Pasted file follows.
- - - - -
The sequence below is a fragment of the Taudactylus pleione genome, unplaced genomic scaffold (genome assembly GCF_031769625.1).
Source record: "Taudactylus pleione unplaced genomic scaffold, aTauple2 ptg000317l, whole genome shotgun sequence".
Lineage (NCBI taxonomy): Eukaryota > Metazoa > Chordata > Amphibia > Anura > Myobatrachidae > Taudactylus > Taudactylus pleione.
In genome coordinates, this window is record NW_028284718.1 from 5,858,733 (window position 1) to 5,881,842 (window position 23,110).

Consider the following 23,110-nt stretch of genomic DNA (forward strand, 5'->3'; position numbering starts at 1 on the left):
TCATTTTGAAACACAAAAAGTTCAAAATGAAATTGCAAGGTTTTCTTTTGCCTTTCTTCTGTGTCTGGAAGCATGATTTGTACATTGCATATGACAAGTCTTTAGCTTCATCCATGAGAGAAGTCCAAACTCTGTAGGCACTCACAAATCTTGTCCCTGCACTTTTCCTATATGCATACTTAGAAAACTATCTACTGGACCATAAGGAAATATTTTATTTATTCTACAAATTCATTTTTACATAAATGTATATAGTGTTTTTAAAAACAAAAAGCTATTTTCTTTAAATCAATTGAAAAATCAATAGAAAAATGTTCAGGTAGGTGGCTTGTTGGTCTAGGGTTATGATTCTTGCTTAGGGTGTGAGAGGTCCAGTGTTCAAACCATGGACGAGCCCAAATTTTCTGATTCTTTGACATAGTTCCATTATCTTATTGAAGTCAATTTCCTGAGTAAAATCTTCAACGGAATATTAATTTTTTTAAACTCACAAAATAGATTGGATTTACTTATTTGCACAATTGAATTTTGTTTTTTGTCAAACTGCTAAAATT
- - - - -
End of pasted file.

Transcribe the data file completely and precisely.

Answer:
The sequence below is a fragment of the Taudactylus pleione genome, unplaced genomic scaffold (genome assembly GCF_031769625.1).
Source record: "Taudactylus pleione unplaced genomic scaffold, aTauple2 ptg000317l, whole genome shotgun sequence".
Lineage (NCBI taxonomy): Eukaryota > Metazoa > Chordata > Amphibia > Anura > Myobatrachidae > Taudactylus > Taudactylus pleione.
In genome coordinates, this window is record NW_028284718.1 from 5,858,733 (window position 1) to 5,881,842 (window position 23,110).

Consider the following 23,110-nt stretch of genomic DNA (forward strand, 5'->3'; position numbering starts at 1 on the left):
TCATTTTGAAACACAAAAAGTTCAAAATGAAATTGCAAGGTTTTCTTTTGCCTTTCTTCTGTGTCTGGAAGCATGATTTGTACATTGCATATGACAAGTCTTTAGCTTCATCCATGAGAGAAGTCCAAACTCTGTAGGCACTCACAAATCTTGTCCCTGCACTTTTCCTATATGCATACTTAGAAAACTATCTACTGGACCATAAGGAAATATTTTATTTATTCTACAAATTCATTTTTACATAAATGTATATAGTGTTTTTAAAAACAAAAAGCTATTTTCTTTAAATCAATTGAAAAATCAATAGAAAAATGTTCAGGTAGGTGGCTTGTTGGTCTAGGGTTATGATTCTTGCTTAGGGTGTGAGAGGTCCAGTGTTCAAACCATGGACGAGCCCAAATTTTCTGATTCTTTGACATAGTTCCATTATCTTATTGAAGTCAATTTCCTGAGTAAAATCTTCAACGGAATATTAATTTTTTTAAACTCACAAAATAGATTGGATTTACTTATTTGCACAATTGAATTTTGTTTTTTGTCAAACTGCTAAAATT